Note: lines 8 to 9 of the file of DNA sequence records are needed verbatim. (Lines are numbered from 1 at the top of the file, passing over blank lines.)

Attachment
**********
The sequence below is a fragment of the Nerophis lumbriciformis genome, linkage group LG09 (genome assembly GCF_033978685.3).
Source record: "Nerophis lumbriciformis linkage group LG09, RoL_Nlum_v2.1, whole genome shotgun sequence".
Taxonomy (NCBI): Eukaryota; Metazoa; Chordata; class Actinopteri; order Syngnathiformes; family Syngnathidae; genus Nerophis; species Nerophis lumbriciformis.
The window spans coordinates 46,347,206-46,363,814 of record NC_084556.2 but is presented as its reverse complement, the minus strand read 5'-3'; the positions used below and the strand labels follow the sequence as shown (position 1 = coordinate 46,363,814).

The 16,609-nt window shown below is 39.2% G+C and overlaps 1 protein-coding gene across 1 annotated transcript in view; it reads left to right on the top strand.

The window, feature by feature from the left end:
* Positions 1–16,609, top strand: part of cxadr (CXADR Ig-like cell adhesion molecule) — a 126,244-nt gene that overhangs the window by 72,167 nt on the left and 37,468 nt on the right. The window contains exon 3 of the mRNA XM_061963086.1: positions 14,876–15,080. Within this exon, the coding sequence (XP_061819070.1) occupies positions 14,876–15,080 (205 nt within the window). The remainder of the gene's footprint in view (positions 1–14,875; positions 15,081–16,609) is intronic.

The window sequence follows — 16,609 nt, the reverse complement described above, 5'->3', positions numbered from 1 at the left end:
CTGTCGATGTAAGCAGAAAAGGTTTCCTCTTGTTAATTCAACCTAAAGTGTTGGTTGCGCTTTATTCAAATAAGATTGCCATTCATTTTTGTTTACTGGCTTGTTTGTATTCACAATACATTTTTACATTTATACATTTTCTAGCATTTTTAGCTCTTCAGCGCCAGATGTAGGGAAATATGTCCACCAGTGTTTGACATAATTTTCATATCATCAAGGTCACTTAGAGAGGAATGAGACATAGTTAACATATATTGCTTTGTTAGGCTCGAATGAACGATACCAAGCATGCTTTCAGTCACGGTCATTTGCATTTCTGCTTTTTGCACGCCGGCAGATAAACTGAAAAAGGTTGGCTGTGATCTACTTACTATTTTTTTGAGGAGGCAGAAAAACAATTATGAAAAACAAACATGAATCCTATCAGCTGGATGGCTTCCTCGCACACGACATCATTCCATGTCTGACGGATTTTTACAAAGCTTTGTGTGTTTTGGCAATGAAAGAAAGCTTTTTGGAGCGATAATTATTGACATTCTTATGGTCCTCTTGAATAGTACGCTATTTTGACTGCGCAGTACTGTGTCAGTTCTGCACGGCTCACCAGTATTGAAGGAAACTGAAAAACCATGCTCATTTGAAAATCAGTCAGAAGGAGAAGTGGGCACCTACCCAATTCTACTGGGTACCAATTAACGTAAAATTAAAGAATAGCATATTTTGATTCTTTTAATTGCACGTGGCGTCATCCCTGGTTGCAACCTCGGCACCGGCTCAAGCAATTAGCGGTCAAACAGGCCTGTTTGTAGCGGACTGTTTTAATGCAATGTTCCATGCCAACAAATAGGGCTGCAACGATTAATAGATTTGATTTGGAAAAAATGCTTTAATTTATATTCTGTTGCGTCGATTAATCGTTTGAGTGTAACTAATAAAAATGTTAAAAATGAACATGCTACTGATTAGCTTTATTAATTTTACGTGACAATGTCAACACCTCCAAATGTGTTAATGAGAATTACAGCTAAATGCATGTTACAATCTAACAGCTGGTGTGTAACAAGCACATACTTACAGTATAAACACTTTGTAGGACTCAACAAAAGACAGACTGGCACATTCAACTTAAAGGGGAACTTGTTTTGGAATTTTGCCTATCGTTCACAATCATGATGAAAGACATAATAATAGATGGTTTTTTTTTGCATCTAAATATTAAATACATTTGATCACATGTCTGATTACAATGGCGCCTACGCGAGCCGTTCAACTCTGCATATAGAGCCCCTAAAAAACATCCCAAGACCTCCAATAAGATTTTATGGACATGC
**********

The window sequence follows — 16,609 nt, the reverse complement described above, 5'->3', positions numbered from 1 at the left end:
CTGTCGATGTAAGCAGAAAAGGTTTCCTCTTGTTAATTCAACCTAAAGTGTTGGTTGCGCTTTATTCAAATAAGATTGCCATTCATTTTTGTTTACTGGCTTGTTTGTATTCACAATACATTTTTACATTTATACATTTTCTAGCATTTTTAGCTCTTCAGCGCCAGATGTAGGGAAATATGTCCACCAGTGTTTGACATAATTTTCATATCATCAAGGTCACTTAGAGAGGAATGAGACATAGTTAACATATATTGCTTTGTTAGGCTCGAATGAACGATACCAAGCATGCTTTCAGTCACGGTCATTTGCATTTCTGCTTTTTGCACGCCGGCAGATAAACTGAAAAAGGTTGGCTGTGATCTACTTACTATTTTTTTGAGGAGGCAGAAAAACAATTATGAAAAACAAACATGAATCCTATCAGCTGGATGGCTTCCTCGCACACGACATCATTCCATGTCTGACGGATTTTTACAAAGCTTTGTGTGTTTTGGCAATGAAAGAAAGCTTTTTGGAGCGATAATTATTGACATTCTTATGGTCCTCTTGAATAGTACGCTATTTTGACTGCGCAGTACTGTGTCAGTTCTGCACGGCTCACCAGTATTGAAGGAAACTGAAAAACCATGCTCATTTGAAAATCAGTCAGAAGGAGAAGTGGGCACCTACCCAATTCTACTGGGTACCAATTAACGTAAAATTAAAGAATAGCATATTTTGATTCTTTTAATTGCACGTGGCGTCATCCCTGGTTGCAACCTCGGCACCGGCTCAAGCAATTAGCGGTCAAACAGGCCTGTTTGTAGCGGACTGTTTTAATGCAATGTTCCATGCCAACAAATAGGGCTGCAACGATTAATAGATTTGATTTGGAAAAAATGCTTTAATTTATATTCTGTTGCGTCGATTAATCGTTTGAGTGTAACTAATAAAAATGTTAAAAATGAACATGCTACTGATTAGCTTTATTAATTTTACGTGACAATGTCAACACCTCCAAATGTGTTAATGAGAATTACAGCTAAATGCATGTTACAATCTAACAGCTGGTGTGTAACAAGCACATACTTACAGTATAAACACTTTGTAGGACTCAACAAAAGACAGACTGGCACATTCAACTTAAAGGGGAACTTGTTTTGGAATTTTGCCTATCGTTCACAATCATGATGAAAGACATAATAATAGATGGTTTTTTTTTGCATCTAAATATTAAATACATTTGATCACATGTCTGATTACAATGGCGCCTACGCGAGCCGTTCAACTCTGCATATAGAGCCCCTAAAAAACATCCCAAGACCTCCAATAAGATTTTATGGACATGC